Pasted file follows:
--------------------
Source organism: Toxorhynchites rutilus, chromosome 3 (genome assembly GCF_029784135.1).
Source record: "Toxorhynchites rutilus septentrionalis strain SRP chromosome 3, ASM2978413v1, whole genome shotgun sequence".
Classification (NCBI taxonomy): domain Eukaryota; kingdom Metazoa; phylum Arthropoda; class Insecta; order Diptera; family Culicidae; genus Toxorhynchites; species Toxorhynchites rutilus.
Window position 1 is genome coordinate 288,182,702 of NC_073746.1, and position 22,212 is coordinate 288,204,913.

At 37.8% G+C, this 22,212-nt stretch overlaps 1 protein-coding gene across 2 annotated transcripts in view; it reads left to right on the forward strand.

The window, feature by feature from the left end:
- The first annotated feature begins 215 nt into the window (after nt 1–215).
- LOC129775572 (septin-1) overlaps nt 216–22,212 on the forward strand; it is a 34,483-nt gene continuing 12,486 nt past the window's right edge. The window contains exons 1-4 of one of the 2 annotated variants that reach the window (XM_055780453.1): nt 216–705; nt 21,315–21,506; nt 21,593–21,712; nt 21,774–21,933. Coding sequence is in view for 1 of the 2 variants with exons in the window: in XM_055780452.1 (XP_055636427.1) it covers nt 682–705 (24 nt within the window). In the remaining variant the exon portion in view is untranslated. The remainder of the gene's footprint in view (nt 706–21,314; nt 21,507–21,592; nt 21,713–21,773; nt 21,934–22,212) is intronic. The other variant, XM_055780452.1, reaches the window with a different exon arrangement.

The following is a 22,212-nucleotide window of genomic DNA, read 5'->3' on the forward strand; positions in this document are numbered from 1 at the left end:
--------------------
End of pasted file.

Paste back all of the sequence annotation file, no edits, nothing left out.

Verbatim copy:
Source organism: Toxorhynchites rutilus, chromosome 3 (genome assembly GCF_029784135.1).
Source record: "Toxorhynchites rutilus septentrionalis strain SRP chromosome 3, ASM2978413v1, whole genome shotgun sequence".
Classification (NCBI taxonomy): domain Eukaryota; kingdom Metazoa; phylum Arthropoda; class Insecta; order Diptera; family Culicidae; genus Toxorhynchites; species Toxorhynchites rutilus.
Window position 1 is genome coordinate 288,182,702 of NC_073746.1, and position 22,212 is coordinate 288,204,913.

At 37.8% G+C, this 22,212-nt stretch overlaps 1 protein-coding gene across 2 annotated transcripts in view; it reads left to right on the forward strand.

The window, feature by feature from the left end:
- The first annotated feature begins 215 nt into the window (after nt 1–215).
- LOC129775572 (septin-1) overlaps nt 216–22,212 on the forward strand; it is a 34,483-nt gene continuing 12,486 nt past the window's right edge. The window contains exons 1-4 of one of the 2 annotated variants that reach the window (XM_055780453.1): nt 216–705; nt 21,315–21,506; nt 21,593–21,712; nt 21,774–21,933. Coding sequence is in view for 1 of the 2 variants with exons in the window: in XM_055780452.1 (XP_055636427.1) it covers nt 682–705 (24 nt within the window). In the remaining variant the exon portion in view is untranslated. The remainder of the gene's footprint in view (nt 706–21,314; nt 21,507–21,592; nt 21,713–21,773; nt 21,934–22,212) is intronic. The other variant, XM_055780452.1, reaches the window with a different exon arrangement.

The following is a 22,212-nucleotide window of genomic DNA, read 5'->3' on the forward strand; positions in this document are numbered from 1 at the left end: